At 37, the former WBC titlist Castillejo is engaging in his last hurrah. In virtually every department Vargas is better that Castillejo was at his peak. It is certainly the case that with a seven fight win streak Castillejo has rebuilt some confidence since being essentially shutout by Oscar De La Hoya. But, each of those wins came against nominal opposition at home in Spain. The central difference in this fight is that Vargas is faster, punches much harder, and even boxes better than Castillejo. Other than that … Vargas is simply a fighter in a different class than Castillejo, who is no doubt a skilled and able journeyman. Vargas will out-punch and outwork his Spanish opponent throughout and, in the end, overwhelm him. Vargas by KO in 8.
JE Grant

The big question regarding Fernando Vargas revolves around his overall conditioning and ability to hold his defensive discipline over the distance of championship level fights. If he's trained as responsibly as he and strength coach Ferguson say then beating Castillejo should be very doable. Look for Vargas to counter with authority when he can and work the jab attempting to get to Castillejo's body. The Ferocious One knows there's a pay-per-view rematch with De La Hoya waiting for him; if ever he needed a reason to perform at his best, he got one now. Vargas TKO9 Castillejo.
Patrick Kehoe

Castillejo is certainly durable, but he's not exactly a road warrior, never having won a fight in a non-Spanish speaking country. (He's 57-2 in Spain, 1-0 in Mexico, and 0-3 in the rest of the world.) Once again he's a stranger in a strange land, and at 37 nearly a decade older. Even an off-the-juice incarnation of Vargas should have enough to beat him. Fernando probably won't knock him out – nobody does – but we see it as a comfortable decision. Vargas in a 10-round decision.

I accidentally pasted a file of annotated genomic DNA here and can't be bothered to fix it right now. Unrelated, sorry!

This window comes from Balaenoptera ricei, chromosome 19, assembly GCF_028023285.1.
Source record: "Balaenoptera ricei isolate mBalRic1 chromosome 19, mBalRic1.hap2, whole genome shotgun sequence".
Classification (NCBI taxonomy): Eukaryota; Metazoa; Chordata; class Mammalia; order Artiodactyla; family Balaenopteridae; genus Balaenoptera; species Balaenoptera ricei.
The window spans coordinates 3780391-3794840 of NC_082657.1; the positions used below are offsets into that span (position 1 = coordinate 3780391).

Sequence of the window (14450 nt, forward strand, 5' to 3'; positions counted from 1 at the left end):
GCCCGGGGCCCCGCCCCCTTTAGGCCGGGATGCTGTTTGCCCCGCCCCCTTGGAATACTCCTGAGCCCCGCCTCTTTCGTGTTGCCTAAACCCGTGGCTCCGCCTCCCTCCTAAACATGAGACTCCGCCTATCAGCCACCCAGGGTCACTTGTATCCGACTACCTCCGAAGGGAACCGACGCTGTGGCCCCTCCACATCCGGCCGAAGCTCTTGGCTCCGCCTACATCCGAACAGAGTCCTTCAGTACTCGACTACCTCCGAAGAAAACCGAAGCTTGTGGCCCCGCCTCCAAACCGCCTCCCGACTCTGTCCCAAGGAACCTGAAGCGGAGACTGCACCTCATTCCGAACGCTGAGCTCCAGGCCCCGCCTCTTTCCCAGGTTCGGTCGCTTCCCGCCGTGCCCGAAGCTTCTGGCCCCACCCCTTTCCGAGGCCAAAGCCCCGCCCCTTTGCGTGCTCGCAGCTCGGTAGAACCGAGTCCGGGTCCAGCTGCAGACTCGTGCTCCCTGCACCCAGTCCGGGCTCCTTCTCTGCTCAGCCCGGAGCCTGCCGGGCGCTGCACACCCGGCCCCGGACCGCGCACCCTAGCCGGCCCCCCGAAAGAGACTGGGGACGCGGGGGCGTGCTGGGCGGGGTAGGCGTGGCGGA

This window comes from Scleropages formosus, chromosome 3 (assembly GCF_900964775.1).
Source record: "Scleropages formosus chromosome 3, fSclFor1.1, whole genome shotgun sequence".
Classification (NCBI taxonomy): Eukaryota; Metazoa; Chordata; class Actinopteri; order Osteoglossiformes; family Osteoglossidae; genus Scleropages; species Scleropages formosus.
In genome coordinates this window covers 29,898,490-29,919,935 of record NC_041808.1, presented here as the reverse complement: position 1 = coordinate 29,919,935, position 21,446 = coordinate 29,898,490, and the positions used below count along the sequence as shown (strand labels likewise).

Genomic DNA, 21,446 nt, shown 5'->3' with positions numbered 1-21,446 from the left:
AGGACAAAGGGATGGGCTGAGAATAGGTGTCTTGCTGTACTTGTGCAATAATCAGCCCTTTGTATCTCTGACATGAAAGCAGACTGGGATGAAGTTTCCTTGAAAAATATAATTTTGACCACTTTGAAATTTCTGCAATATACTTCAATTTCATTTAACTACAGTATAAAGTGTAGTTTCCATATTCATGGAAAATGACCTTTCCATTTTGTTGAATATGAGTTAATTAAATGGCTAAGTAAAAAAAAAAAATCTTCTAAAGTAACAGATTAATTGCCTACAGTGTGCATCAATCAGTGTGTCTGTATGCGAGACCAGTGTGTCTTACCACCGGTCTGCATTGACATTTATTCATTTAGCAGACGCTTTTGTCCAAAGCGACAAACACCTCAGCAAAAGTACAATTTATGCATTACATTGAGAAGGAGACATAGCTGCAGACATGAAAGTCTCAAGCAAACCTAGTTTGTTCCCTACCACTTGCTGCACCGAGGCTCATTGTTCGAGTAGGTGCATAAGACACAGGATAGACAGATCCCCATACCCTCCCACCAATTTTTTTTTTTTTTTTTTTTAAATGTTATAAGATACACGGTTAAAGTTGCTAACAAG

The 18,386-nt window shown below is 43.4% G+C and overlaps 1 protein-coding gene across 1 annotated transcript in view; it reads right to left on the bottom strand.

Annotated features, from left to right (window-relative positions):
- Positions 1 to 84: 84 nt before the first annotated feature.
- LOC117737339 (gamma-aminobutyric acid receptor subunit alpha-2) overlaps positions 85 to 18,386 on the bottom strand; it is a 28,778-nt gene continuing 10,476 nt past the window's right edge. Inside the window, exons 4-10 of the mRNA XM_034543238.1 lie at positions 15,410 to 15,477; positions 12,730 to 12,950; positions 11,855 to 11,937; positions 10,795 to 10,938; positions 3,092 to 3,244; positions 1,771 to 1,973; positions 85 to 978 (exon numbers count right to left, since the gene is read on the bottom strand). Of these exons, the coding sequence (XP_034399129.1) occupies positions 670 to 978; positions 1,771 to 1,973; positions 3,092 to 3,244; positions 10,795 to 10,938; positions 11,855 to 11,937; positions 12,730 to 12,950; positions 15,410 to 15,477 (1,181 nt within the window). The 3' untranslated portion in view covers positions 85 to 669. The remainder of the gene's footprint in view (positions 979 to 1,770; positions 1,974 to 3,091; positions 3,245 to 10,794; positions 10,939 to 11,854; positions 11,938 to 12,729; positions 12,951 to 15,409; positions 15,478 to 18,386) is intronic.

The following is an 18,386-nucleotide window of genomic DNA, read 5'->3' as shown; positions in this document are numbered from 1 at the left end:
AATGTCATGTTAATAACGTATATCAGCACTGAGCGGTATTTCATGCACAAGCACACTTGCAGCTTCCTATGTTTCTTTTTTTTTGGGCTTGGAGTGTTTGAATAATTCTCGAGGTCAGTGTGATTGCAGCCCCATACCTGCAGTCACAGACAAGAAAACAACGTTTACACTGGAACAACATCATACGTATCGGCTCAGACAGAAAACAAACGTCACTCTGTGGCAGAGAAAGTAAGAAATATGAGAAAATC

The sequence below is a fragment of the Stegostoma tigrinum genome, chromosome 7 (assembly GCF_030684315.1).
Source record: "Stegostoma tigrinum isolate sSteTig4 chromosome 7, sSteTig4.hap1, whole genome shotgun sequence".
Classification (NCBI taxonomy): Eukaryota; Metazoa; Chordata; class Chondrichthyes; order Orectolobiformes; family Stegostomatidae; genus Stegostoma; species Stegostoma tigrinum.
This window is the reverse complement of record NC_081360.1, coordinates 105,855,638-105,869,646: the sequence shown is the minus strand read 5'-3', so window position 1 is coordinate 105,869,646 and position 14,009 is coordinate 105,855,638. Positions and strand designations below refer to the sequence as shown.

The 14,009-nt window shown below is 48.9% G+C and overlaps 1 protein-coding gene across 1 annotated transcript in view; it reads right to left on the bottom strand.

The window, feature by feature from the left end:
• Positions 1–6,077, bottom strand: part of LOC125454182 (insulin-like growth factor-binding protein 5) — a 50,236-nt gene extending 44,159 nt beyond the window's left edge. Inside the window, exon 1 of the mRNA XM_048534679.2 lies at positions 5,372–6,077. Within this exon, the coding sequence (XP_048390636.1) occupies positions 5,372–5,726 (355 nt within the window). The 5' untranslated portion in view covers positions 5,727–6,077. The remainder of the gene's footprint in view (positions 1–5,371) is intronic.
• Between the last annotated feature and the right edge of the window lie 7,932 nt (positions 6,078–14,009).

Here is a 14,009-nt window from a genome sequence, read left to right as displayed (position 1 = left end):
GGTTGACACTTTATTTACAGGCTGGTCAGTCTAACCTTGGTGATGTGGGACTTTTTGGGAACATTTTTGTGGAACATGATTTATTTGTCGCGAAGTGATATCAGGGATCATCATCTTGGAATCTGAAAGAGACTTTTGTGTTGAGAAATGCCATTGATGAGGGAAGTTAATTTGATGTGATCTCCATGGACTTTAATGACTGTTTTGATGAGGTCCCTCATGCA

George Kimball

Castillejo certainly can box a bit and we all know that Vargas may be just a bit chinny, but Vargas looks to be more of a boxer now and less of a slugger that'll go out and purposely take one just to land one. Key here is the Vargas jab, which should find a home all night long. Castillejo hasn't met a jab he didn't like – the taste of, that is – and let's remember that Vargas out-jabbed the jabbing machine Ike Quartey. When he needs to use the jab it can be a great weapon for him and will be tonight in order to set up the right hand. Not overly concerned with Vargas' back problems and subsequent inactivity, Castillejo hasn't fought since June of last year, and Fernando was in the ring just five months back. After outboxing Castillejo for much of the night look for Vargas to start sitting down on his heavy rights and hard left hooks to “one up” De La Hoya by stopping the Spaniard late. (Oscar won a unanimous decision over Castillejo in 2001.)
Joey Knish